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Nuclear and Radiological Emergency Guidelines Preparedness, Response and Recovery [EN/FR/RU/ZH]

Manual and Guideline
Originally published



“Preparing for the unexpected and impossible”

Some may ask, given the wide and growing number of natural and man-made crises that we are preparing for and responding to, why the Red Cross Red Crescent is devoting time and resources to preparing for nuclear emergencies, events that are historically rare.

The Fukushima crisis was a painful reminder of how devastating nuclear accidents can be, and of how ill-equipped we, as a global community, are to respond.
It would be easy, even comforting, to write off this experience as unique, and unlikely to ever happen again.

However our experience in disaster management – experience that goes back to the founding of our Federation in 1919– has taught us to appreciate the inevitability of accidents and emergencies, and the importance of planning and preparing for the unexpected and the impossible.

The frequency of ‘high impact, low probability’ or so called “Black Swan” events in recent years has signalled the emergence of a new ‘normal’. Apparent one-off large scale emergencies such as Hurricane Katrina, the Deepwater Horizon oil spill and the Japanese earthquake and tsunami were all mega-disasters requiring rapid responses at a global level, testing our preparedness for extraordinary emergencies.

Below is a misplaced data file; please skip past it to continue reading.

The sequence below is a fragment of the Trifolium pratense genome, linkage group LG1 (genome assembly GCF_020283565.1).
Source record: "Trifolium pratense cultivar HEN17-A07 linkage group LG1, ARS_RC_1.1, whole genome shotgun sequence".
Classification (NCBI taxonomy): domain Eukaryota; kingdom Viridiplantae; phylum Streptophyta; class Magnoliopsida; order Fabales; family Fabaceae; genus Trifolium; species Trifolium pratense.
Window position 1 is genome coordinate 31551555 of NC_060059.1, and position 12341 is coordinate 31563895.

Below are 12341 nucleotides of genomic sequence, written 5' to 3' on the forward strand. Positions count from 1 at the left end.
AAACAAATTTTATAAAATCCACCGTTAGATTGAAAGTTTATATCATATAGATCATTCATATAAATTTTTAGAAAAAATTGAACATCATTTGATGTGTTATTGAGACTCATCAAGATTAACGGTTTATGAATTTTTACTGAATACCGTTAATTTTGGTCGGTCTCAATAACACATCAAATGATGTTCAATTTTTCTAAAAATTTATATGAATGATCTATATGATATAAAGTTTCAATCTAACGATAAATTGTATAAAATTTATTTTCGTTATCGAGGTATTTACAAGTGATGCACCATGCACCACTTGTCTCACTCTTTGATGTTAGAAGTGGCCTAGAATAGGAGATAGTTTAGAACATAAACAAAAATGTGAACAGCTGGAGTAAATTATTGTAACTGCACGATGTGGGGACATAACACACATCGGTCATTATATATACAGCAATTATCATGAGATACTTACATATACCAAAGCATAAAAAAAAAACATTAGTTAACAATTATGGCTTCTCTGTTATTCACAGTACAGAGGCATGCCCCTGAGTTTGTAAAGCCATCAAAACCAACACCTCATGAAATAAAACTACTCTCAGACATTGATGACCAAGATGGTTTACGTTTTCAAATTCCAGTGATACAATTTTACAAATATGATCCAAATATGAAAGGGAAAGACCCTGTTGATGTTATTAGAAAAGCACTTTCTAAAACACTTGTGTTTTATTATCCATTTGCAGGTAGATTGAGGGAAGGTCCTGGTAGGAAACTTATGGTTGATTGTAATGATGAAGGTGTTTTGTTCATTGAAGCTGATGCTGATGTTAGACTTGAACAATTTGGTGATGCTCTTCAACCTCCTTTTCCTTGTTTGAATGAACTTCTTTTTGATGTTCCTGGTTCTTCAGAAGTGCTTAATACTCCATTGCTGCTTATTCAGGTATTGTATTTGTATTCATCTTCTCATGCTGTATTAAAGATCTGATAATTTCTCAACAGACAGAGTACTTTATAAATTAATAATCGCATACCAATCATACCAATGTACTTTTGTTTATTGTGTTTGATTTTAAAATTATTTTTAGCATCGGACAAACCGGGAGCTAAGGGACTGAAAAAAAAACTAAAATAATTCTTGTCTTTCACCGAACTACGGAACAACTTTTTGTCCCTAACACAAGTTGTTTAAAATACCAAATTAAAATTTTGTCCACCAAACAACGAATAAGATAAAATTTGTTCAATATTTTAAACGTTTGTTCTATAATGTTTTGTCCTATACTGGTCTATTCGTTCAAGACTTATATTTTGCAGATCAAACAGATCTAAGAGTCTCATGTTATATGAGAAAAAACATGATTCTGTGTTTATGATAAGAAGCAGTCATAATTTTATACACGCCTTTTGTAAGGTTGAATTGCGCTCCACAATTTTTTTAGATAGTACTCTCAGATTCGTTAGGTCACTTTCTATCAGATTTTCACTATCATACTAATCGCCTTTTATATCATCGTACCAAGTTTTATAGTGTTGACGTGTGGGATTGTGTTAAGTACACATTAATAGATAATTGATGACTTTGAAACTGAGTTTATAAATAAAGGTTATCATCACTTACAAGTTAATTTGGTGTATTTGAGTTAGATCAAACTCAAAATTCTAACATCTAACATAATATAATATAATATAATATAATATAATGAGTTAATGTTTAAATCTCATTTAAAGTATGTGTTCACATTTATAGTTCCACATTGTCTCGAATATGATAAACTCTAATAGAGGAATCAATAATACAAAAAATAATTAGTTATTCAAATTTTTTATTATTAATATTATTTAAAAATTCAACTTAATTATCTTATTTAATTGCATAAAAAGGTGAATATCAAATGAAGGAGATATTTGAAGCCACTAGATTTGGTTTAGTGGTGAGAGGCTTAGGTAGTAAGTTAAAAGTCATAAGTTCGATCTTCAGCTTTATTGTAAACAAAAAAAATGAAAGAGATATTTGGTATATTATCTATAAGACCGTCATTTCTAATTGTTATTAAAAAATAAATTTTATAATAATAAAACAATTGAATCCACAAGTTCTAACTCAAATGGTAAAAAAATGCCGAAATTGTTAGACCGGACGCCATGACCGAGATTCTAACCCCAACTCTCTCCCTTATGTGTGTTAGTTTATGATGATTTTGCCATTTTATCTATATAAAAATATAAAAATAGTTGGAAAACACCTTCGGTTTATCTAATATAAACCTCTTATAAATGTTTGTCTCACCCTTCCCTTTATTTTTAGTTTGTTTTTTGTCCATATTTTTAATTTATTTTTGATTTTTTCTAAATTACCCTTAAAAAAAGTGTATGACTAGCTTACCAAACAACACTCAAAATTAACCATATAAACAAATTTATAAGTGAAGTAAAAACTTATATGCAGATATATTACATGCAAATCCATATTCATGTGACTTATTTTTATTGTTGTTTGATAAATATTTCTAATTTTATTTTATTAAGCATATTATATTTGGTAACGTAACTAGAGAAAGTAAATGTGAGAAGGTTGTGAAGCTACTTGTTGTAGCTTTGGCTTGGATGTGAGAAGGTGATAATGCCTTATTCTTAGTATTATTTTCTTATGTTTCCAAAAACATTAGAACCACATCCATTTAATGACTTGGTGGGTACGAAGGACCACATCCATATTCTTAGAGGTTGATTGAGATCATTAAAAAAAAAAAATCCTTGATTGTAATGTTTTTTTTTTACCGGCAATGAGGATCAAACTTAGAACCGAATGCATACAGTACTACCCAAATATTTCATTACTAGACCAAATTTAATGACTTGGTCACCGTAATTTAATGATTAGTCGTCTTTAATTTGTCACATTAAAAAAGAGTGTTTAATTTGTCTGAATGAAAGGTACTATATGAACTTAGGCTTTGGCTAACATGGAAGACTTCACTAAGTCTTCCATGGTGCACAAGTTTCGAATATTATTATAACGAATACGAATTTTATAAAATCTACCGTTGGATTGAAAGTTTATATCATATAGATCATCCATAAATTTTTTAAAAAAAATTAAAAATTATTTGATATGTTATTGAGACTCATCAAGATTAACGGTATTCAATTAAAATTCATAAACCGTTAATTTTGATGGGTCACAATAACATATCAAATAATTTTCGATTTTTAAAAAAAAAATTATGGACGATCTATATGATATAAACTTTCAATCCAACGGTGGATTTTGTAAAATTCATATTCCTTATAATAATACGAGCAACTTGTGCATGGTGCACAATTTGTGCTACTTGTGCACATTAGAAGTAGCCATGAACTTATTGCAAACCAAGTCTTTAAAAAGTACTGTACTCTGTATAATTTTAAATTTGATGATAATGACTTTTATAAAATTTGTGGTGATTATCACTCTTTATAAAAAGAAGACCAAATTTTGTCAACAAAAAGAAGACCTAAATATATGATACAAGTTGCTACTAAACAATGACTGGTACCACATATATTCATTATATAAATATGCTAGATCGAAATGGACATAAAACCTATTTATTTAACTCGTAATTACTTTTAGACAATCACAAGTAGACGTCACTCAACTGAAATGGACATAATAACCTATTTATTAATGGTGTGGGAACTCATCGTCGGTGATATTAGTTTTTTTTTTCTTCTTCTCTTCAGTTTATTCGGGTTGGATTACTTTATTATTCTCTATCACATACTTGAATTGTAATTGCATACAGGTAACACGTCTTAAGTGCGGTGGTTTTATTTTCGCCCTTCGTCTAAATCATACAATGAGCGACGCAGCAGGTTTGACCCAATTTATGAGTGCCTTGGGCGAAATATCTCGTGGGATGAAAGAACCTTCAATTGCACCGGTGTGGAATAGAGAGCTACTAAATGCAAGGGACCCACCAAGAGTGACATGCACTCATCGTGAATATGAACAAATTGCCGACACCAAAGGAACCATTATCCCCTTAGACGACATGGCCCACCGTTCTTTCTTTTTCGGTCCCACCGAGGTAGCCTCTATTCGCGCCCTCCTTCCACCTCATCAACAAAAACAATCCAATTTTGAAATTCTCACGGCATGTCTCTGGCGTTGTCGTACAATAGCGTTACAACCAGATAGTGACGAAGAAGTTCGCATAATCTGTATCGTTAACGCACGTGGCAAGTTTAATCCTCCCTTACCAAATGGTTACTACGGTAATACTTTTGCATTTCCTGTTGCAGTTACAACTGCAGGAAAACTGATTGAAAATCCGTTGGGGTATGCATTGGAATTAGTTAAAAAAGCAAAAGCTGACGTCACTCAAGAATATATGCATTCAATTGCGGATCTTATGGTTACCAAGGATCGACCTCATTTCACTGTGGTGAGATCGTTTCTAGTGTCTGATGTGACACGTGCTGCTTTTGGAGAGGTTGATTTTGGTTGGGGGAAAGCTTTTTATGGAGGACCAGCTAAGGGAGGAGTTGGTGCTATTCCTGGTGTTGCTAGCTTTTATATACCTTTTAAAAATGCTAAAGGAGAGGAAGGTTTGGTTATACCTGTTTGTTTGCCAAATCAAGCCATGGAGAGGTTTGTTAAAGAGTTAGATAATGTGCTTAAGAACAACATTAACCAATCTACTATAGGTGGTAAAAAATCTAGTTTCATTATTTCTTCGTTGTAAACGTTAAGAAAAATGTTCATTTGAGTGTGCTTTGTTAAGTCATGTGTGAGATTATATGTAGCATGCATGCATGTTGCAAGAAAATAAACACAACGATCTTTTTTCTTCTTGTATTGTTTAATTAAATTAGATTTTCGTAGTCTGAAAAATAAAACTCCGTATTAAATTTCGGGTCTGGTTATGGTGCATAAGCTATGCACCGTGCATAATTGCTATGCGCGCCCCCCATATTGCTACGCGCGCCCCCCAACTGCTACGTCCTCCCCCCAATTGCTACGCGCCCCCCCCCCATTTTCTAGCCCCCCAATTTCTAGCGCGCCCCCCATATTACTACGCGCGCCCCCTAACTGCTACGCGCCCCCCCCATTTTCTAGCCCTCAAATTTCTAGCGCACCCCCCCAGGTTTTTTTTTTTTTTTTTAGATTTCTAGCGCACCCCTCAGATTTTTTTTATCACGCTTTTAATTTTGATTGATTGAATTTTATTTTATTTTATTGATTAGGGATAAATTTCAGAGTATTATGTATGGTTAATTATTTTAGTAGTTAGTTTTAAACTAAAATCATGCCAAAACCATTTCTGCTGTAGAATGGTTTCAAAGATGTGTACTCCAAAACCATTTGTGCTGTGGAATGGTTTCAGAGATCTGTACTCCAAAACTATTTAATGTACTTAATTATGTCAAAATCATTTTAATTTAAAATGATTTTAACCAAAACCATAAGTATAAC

The International Red Cross Red Crescent Movement has a history of responding to nuclear and radiological emergencies. We can draw on the lessons we have learned from our response to the accidents at the Three Mile Island Nuclear power plant in the United States of America, the Chernobyl Nuclear Power Plant, and the Fukushima Daiichi Nuclear Power Plant. We can draw from the experiences of our volunteers and staff who worked alongside affected communities, even as they faced challenges to their own safety and health. In order to deliver the most urgent humanitarian relief, and in order to accompany communities on the road to recovery, very specific knowledge and equipment is required.

These guidelines draw on these lessons. We hope they will help National Societies to think through the various scenarios they may have to deal with should they face a nuclear or radiological emergency. With this publication and other knowledge and training tools available within the Movement, the next step is to strengthen our expertise and incorporate nuclear and radiological emergency preparedness into our domestic and regional plans.

Elhadj As Sy Secretary General